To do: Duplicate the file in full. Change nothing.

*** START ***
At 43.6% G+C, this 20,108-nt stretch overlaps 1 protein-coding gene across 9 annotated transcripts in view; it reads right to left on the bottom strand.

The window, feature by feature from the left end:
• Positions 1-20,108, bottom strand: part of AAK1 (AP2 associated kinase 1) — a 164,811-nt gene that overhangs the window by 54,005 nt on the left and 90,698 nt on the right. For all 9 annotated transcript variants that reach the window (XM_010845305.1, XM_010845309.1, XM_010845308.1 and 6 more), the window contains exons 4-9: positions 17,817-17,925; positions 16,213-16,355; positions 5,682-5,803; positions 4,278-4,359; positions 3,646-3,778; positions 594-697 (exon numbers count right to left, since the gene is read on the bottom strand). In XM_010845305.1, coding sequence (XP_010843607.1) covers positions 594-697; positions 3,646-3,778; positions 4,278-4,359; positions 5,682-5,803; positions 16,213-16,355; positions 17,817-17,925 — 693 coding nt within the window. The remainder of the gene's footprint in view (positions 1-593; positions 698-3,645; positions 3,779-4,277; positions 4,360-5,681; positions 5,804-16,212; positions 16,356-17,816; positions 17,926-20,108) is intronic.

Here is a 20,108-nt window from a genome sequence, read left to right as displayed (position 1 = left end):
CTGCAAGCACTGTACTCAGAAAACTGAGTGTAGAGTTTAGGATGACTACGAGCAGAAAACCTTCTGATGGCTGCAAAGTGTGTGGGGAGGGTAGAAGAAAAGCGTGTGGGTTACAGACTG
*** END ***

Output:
At 43.6% G+C, this 20,108-nt stretch overlaps 1 protein-coding gene across 9 annotated transcripts in view; it reads right to left on the bottom strand.

The window, feature by feature from the left end:
• Positions 1-20,108, bottom strand: part of AAK1 (AP2 associated kinase 1) — a 164,811-nt gene that overhangs the window by 54,005 nt on the left and 90,698 nt on the right. For all 9 annotated transcript variants that reach the window (XM_010845305.1, XM_010845309.1, XM_010845308.1 and 6 more), the window contains exons 4-9: positions 17,817-17,925; positions 16,213-16,355; positions 5,682-5,803; positions 4,278-4,359; positions 3,646-3,778; positions 594-697 (exon numbers count right to left, since the gene is read on the bottom strand). In XM_010845305.1, coding sequence (XP_010843607.1) covers positions 594-697; positions 3,646-3,778; positions 4,278-4,359; positions 5,682-5,803; positions 16,213-16,355; positions 17,817-17,925 — 693 coding nt within the window. The remainder of the gene's footprint in view (positions 1-593; positions 698-3,645; positions 3,779-4,277; positions 4,360-5,681; positions 5,804-16,212; positions 16,356-17,816; positions 17,926-20,108) is intronic.

Here is a 20,108-nt window from a genome sequence, read left to right as displayed (position 1 = left end):
CTGCAAGCACTGTACTCAGAAAACTGAGTGTAGAGTTTAGGATGACTACGAGCAGAAAACCTTCTGATGGCTGCAAAGTGTGTGGGGAGGGTAGAAGAAAAGCGTGTGGGTTACAGACTG